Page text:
One day in 1980, I was dropped off by a police officer at my parents’ house for a reason that may never have happened in all of history, except for that day.
As a 4-year-old kid growing up in Milwaukee, I learned that there was one way I could easily make money: collecting aluminum cans. I noticed that drivers would throw cans from their cars at a fence near our house as they were speeding down the interstate.
Being an enterprising child and not wanting to miss this opportunity, I walked the two blocks to the interstate, climbed the fence and started collecting cans. I didn't have a bag or anything to carry them, because what 4-year-old would think that far ahead?
A kind police officer, fearing for my safety, pulled over, asked where I lived and escorted me home. When my dad answered the door, he saw me standing there holding the cans in my arms.
For those of you over 40 like me, you know how hard it used to be to both find an opportunity (i.e., the cans) and a customer willing to buy your product (the recycling center).
Having experienced the creation and growth of the Internet, I now look at social media and think, “Wow, this is where my audience is all the time – I just need to do the work required to serve them.” Oh, and not get hit by a car.
The Internet – and specifically social media – has eliminated many constraints that used to limit businesses. Let’s look at three of these constraints: proximity to opportunity, hours of business operations, and distribution of content.
Proximity to Opportunity
No longer do we need to walk, drive or fly to the metaphorical Interstate to collect our cans. Whether you provide goods or services, your customers and prospects can be located anywhere with Internet access. Even trades like plumbing, electrical, roofing, etc., can source sales leads via online marketing and referring/selling those leads to partners in other locations.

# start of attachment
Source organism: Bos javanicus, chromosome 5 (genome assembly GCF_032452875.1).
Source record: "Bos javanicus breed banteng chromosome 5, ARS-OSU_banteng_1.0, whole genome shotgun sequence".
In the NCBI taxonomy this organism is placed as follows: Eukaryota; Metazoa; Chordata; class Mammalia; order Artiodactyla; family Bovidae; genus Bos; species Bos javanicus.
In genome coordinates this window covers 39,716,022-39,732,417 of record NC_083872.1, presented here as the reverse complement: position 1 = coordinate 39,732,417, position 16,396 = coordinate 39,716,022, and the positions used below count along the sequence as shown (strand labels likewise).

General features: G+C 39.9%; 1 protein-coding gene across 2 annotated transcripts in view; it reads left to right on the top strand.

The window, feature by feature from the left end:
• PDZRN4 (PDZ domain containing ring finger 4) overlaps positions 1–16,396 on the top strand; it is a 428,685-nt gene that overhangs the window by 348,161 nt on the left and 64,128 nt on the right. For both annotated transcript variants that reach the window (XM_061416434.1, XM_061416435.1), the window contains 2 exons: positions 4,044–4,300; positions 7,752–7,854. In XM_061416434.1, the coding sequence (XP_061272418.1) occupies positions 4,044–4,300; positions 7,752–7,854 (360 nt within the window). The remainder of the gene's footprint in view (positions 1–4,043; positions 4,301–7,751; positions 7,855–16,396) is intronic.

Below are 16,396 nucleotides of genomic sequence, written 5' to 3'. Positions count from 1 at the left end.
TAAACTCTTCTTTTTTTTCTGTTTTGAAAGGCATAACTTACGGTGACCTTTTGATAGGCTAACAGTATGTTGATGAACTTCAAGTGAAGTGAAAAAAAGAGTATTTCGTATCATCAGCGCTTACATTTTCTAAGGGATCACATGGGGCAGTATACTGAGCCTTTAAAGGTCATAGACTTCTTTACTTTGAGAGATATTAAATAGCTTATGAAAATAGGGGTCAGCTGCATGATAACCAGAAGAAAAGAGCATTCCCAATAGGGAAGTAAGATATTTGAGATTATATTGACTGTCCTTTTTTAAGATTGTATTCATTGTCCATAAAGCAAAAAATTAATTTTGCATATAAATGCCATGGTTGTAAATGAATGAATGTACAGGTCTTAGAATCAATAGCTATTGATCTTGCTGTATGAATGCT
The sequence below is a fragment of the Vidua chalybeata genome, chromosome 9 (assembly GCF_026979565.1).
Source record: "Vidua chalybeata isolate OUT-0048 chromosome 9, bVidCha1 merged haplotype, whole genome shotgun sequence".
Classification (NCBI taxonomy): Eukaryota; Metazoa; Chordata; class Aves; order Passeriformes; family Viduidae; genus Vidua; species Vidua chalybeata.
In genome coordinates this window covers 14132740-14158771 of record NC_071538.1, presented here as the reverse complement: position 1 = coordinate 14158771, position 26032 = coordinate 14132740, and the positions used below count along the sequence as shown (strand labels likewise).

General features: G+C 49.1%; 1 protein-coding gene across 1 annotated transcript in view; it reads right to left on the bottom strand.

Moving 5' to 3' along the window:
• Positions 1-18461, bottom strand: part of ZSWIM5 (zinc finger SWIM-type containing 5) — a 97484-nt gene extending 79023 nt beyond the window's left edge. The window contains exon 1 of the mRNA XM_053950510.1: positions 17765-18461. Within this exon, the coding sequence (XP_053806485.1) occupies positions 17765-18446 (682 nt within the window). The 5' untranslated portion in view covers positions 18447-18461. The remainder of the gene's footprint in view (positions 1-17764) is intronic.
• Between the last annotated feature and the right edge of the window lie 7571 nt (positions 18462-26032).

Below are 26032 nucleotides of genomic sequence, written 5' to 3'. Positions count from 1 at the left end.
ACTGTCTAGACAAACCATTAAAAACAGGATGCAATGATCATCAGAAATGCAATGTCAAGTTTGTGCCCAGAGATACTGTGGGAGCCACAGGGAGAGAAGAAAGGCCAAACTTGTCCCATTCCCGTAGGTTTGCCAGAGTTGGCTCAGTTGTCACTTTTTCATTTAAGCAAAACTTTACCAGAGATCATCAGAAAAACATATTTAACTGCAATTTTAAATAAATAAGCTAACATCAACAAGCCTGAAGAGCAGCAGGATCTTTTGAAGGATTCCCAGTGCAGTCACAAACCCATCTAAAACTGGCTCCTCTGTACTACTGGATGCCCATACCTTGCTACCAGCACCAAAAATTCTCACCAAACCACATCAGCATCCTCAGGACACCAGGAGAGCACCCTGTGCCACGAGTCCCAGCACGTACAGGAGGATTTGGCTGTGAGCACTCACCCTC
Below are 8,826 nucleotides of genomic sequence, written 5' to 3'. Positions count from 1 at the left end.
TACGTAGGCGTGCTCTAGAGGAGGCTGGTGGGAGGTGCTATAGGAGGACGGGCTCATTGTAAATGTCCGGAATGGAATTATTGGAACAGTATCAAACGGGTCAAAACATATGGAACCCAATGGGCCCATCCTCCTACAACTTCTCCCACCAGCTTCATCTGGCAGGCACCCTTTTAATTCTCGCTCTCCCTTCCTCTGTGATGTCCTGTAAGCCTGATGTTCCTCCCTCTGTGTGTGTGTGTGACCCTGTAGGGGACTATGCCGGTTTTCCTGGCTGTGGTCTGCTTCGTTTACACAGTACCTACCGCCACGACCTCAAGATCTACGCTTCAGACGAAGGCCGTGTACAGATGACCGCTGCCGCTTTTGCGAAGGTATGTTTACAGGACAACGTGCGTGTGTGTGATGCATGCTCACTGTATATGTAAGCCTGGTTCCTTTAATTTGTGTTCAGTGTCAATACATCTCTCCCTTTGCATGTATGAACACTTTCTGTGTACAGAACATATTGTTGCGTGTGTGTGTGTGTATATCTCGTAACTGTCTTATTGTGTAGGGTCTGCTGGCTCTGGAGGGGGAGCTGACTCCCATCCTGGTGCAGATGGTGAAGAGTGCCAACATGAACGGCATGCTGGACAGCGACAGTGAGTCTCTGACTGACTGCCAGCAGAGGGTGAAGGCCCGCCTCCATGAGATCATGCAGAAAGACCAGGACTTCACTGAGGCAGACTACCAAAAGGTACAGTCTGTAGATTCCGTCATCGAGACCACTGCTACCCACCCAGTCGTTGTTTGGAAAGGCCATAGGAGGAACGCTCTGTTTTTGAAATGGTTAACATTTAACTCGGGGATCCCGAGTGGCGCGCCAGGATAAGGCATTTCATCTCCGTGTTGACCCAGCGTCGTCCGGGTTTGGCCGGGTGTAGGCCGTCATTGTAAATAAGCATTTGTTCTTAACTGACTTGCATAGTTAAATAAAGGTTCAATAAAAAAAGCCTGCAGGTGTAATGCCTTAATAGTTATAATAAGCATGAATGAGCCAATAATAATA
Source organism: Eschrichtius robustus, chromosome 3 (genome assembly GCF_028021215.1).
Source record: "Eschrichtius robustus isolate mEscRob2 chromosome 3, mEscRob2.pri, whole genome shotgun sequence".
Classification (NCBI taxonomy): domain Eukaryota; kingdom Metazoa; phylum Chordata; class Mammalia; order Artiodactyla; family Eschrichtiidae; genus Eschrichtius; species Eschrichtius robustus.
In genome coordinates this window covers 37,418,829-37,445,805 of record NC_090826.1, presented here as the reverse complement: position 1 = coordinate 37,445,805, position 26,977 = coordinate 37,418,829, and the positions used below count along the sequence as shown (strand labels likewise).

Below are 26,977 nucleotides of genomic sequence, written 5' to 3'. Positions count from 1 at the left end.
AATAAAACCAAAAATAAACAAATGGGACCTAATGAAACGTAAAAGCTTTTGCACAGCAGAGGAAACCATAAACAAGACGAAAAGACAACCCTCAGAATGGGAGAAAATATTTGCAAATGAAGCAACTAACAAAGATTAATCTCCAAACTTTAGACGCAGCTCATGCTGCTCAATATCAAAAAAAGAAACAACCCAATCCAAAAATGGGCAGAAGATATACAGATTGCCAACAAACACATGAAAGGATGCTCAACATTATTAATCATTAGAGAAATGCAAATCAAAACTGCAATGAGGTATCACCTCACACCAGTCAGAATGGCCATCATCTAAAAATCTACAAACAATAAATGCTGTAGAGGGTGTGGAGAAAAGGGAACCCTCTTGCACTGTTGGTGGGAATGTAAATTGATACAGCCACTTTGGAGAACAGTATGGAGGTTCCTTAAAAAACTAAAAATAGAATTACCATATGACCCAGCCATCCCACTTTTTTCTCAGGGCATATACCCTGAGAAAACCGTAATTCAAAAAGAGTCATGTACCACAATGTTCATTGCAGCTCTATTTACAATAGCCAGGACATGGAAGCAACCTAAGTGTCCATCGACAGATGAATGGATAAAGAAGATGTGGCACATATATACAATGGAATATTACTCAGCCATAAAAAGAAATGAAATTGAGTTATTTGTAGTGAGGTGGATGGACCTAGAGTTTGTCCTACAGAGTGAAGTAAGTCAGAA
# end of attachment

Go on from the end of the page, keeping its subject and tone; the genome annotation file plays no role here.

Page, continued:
Hours of Business Operations
Your customers and prospects no longer need to see you in person or talk to you on the phone to proceed through your sales process. Today’s customer is more educated than ever before, and you can engender trust through your use of digital marketing and social media. How? Simply answer commonly asked questions on your website and your social media channels. Produce written, video and/or audio content intended to help them make a better buying decision, and watch as you gather more leads through your thought leadership.
Distribution of Content
Your ability to produce content can be magnified through the strategic use of a media outlet you already own: your social media accounts. Despite the decrease in organic (read: free) reach across social media channels, opportunities still abound for those willing to invest the time. Instead of simply broadcasting commercials, use your social media accounts to engage in conversation with your followers. Answer their questions, and if they’re not asking you any yet, use your posts as an opportunity to prompt conversations.
The power of the Internet and social media is almost impossible to estimate. Despite working in this industry every single day, I’m constantly surprised by the disruption created in the most unexpected methods in the most unlikely industries. You might not identify yourself as an online company, but that’s what you are. How are you using the technologies most of us simply take for granted to grow your business?
Spencer X Smith is the founder of spencerXsmith.com. He’s a former 401(k) wholesaler, and now teaches financial services professionals how to use social media for business development. This column originally appeared in the Summer issue of NAPA Net the Magazine.